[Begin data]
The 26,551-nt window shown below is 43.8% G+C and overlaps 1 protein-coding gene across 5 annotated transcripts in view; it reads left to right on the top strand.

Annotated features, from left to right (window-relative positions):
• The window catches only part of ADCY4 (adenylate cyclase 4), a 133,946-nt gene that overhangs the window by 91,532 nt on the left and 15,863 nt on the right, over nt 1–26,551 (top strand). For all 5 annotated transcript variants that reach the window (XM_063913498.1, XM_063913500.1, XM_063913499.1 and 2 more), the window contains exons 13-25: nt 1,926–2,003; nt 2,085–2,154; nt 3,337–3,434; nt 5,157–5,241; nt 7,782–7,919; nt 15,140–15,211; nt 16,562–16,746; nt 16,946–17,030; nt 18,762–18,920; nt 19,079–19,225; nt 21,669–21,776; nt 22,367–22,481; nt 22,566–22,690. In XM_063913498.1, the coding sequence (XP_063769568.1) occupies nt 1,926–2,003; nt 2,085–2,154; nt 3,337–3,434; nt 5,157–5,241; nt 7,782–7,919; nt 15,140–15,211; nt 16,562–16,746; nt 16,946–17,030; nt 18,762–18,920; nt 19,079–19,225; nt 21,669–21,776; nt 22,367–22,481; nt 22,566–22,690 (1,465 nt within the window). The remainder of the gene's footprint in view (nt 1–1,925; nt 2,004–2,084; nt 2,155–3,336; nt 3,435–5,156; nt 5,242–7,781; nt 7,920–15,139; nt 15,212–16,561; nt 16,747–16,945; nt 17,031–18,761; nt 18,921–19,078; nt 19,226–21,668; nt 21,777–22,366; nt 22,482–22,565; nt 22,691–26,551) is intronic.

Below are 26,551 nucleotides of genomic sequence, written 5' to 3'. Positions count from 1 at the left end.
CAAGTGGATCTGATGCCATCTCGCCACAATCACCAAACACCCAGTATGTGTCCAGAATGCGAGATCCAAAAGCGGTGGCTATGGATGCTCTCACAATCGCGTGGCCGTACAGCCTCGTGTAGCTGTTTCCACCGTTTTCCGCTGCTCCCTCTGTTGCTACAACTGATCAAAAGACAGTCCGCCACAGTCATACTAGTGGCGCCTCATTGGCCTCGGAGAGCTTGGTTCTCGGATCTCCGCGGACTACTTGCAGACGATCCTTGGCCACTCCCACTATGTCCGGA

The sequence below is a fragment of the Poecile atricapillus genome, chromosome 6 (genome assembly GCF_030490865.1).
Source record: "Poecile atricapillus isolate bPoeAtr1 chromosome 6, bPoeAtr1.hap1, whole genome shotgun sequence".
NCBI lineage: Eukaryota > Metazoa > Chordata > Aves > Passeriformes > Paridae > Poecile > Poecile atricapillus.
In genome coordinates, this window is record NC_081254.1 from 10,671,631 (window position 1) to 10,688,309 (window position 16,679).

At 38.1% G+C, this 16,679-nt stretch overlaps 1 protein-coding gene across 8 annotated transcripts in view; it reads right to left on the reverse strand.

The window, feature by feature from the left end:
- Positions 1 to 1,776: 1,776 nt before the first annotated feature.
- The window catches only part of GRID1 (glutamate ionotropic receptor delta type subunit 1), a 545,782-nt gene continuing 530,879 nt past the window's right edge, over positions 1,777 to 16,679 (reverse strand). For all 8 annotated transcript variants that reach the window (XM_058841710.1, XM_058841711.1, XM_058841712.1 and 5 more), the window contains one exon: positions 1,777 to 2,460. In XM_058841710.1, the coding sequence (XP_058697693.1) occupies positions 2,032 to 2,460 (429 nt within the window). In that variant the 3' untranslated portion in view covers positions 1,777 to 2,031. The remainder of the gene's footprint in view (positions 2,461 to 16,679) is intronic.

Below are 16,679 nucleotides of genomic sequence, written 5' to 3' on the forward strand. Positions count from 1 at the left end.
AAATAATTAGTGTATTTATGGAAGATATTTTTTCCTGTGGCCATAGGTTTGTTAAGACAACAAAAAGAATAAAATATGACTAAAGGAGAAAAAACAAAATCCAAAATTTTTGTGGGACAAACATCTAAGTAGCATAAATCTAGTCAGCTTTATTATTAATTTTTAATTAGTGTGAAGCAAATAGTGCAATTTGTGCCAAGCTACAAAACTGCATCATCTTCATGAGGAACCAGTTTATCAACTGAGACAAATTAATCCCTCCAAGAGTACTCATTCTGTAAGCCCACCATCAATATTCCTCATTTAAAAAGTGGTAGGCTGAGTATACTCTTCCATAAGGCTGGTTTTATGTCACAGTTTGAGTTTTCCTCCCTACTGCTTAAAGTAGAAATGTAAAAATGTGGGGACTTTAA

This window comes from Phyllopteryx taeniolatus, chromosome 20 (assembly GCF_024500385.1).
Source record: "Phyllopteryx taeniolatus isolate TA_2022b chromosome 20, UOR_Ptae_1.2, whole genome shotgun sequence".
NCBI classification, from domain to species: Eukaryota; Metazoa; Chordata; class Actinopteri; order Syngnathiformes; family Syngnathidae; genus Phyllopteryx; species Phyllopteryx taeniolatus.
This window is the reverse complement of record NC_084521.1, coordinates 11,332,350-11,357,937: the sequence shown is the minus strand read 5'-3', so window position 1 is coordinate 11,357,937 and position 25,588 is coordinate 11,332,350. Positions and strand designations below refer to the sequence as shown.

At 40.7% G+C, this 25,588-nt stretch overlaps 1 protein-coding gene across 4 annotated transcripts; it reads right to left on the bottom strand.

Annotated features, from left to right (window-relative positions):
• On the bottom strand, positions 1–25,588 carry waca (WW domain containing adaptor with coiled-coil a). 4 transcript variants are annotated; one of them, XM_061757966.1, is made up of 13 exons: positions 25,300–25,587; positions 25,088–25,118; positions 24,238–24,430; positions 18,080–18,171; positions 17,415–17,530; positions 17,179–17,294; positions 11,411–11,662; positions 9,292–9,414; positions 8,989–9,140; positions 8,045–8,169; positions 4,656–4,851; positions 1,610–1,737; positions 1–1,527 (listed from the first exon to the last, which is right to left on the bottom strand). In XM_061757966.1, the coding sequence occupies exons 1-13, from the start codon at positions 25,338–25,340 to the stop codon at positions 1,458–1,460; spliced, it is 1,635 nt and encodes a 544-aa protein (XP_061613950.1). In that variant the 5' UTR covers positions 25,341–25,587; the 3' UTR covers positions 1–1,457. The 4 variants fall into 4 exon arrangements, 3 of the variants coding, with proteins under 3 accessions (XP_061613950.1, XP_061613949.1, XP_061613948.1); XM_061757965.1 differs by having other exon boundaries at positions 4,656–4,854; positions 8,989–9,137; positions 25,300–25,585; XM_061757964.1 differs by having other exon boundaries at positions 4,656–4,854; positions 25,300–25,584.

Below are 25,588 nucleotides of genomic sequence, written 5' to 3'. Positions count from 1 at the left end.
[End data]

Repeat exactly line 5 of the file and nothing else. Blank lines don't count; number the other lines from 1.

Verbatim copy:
CAAGTGGATCTGATGCCATCTCGCCACAATCACCAAACACCCAGTATGTGTCCAGAATGCGAGATCCAAAAGCGGTGGCTATGGATGCTCTCACAATCGCGTGGCCGTACAGCCTCGTGTAGCTGTTTCCACCGTTTTCCGCTGCTCCCTCTGTTGCTACAACTGATCAAAAGACAGTCCGCCACAGTCATACTAGTGGCGCCTCATTGGCCTCGGAGAGCTTGGTTCTCGGATCTCCGCGGACTACTTGCAGACGATCCTTGGCCACTCCCACTATGTCCGGA